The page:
By Eric Dutram, DWS
The price-to-earnings (PE) ratio is one of the most fundamental metrics in the world of equity investing. It is a quick and easy way to gauge how much investors are currently paying for a dollar of earnings from any given company.
While the PE ratio represents a snapshot of a company’s relative value from an earnings perspective, it leaves a bit to be desired. That is because just looking at a single year of the earnings picture can be misleading; it does not take into account where in the business cycle the snapshot was taken. For example, if a company is at an extreme end of its cycle, the PE may appear artificially low or high, potentially giving investors a false signal.
In an attempt to rectify some of these issues, Robert Shiller—a famous finance professor from Yale—developed a ‘Shiller PE’ or a cyclically adjusted PE ratio (CAPE). This ratio takes the current price of a stock or index and divides it by the average of the last 10 years of earnings. The earnings are also adjusted for inflation.
While by no means as popular as the traditional PE, this is arguably a more comprehensive way of assessing the valuation of a stock. Using a 10-year time frame helps to smooth out the effect of the business cycle, while the inflation adjustment mitigates the impact of that factor’s impact on earnings over the long haul.
While the Shiller PE is arguably an improvement over the more static ‘regular’ PE, it is by no means perfect. For one, the earnings component of the Shiller PE may arguably be too low. This assertion is mostly the result of changing accounting standards—and corporate actions– which make financial statements based on Generally Acceptable Accounting Principles (GAAP) reflect lower earnings than non-GAAP figures. Why? Because non-GAAP numbers strip out non-recurring or irregular items, helping to smooth out earnings volatility. Stock-based compensation is also treated differently, adding to the divergence between GAAP and non-GAAP earnings.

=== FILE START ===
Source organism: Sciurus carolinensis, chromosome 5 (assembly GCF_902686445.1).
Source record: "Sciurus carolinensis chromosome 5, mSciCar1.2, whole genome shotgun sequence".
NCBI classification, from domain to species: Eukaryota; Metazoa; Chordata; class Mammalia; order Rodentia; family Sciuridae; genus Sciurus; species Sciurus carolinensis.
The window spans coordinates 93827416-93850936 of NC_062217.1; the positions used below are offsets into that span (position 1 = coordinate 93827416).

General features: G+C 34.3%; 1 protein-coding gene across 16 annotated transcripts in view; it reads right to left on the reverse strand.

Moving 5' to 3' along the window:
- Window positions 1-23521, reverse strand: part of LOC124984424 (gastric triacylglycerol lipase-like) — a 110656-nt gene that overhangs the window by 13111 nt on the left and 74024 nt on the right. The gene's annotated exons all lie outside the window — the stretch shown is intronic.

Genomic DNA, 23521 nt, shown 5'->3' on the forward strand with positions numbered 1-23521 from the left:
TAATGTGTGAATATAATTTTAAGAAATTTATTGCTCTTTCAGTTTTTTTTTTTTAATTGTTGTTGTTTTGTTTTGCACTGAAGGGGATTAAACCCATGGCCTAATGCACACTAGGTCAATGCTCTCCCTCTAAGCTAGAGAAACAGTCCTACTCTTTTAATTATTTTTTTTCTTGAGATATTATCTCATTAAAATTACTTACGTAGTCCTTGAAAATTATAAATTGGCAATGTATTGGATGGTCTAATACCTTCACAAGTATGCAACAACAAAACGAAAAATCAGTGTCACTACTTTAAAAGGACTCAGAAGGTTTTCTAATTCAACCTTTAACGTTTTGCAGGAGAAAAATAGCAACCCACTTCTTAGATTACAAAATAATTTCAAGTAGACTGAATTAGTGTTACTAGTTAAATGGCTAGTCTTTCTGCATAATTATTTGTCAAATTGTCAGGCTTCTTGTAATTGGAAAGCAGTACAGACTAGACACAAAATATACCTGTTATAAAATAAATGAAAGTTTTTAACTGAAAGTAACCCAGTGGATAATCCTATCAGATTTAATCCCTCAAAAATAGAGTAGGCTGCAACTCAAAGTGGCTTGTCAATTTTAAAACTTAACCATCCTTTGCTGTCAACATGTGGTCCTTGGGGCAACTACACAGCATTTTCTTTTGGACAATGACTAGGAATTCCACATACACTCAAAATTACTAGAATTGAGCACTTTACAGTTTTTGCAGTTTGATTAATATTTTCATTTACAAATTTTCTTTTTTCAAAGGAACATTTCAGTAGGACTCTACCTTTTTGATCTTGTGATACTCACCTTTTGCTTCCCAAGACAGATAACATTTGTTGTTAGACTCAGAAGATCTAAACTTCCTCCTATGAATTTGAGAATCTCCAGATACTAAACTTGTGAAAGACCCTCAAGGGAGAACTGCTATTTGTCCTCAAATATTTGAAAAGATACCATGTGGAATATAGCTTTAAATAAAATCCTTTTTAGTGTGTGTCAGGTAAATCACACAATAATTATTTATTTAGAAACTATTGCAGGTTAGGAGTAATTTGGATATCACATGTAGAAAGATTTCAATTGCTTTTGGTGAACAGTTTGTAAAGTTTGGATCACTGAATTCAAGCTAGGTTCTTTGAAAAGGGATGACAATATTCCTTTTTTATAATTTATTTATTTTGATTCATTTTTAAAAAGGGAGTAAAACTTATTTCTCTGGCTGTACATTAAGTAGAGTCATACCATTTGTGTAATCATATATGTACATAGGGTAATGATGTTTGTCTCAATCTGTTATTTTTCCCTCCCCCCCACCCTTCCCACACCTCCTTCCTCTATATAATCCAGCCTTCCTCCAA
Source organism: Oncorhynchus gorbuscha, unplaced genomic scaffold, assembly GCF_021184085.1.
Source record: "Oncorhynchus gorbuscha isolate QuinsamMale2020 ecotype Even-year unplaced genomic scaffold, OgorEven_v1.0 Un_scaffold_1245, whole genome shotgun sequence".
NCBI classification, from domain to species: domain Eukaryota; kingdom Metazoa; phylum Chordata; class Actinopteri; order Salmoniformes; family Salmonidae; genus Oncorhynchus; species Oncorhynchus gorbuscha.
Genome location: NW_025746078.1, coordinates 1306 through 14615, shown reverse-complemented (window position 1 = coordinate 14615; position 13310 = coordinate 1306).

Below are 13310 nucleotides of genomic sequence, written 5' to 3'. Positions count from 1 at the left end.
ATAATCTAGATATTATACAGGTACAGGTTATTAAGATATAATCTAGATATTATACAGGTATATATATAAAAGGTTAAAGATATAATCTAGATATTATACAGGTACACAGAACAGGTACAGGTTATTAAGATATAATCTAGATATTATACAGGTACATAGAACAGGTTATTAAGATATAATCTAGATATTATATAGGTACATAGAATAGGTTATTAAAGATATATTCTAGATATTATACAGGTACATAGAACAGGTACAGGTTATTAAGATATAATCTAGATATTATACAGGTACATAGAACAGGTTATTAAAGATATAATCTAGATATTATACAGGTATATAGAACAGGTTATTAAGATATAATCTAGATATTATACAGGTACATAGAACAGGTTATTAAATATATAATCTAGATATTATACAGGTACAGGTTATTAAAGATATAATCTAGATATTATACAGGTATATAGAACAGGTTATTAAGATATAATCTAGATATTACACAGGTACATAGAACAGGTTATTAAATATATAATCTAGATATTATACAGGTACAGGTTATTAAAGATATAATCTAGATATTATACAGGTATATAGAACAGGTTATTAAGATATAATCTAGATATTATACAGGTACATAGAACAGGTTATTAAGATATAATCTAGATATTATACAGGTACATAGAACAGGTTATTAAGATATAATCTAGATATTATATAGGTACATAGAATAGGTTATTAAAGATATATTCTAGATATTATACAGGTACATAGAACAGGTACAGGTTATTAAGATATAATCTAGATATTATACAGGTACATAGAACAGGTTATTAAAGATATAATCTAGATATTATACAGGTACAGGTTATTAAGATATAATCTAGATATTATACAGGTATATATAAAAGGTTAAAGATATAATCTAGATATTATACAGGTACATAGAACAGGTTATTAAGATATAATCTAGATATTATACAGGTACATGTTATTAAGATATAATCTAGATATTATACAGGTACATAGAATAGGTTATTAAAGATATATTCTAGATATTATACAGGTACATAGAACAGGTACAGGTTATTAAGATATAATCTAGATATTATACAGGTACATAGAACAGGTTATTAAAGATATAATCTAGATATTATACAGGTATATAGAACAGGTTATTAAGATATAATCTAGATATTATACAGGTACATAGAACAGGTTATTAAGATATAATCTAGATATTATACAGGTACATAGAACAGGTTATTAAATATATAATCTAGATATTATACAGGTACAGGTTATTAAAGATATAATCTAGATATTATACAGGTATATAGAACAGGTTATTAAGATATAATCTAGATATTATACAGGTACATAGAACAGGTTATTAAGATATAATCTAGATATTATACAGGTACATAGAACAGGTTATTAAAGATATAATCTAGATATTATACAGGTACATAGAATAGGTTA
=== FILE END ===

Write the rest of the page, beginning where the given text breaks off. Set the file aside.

A better way?
For investors seeking to get past some of the Shiller PE limitations, the “Bianco PE” could be a solution. This metric, which is the brainchild of David Bianco, our Americas CIO, is arguably an improvement when compared to the Shiller method.
The Bianco PE also utilizes a 10-year window and includes inflation-adjusted numbers. That, however, is where the similarities end. The Bianco PE employs non-GAAP numbers to capture a more realistic snapshot of the earnings picture, excluding a variety of one-time charges and write-offs. But the key difference is the treatment of retained earnings.
One would assume that, unless 100% of earnings were paid out as dividends, companies would generate earnings-per-share (EPS) growth above inflation on the profits they have retained. Otherwise, what is the point of holding on to those profits at all? They would be better served in the hands of investors, if for no other reason than to give investors a chance to stay above the inflation level.
In order to account for this, the Bianco PE utilizes the retention ratio and multiplies it by the real cost of equity. This results in an earnings figure that has an equity time-value adjustment, helping to account for the time value of money from earlier periods as well as growth on retained earnings. The thinking is that this may allow for a more accurate look at past earnings, and provide an “apples-to-apples” comparison for EPS across the years.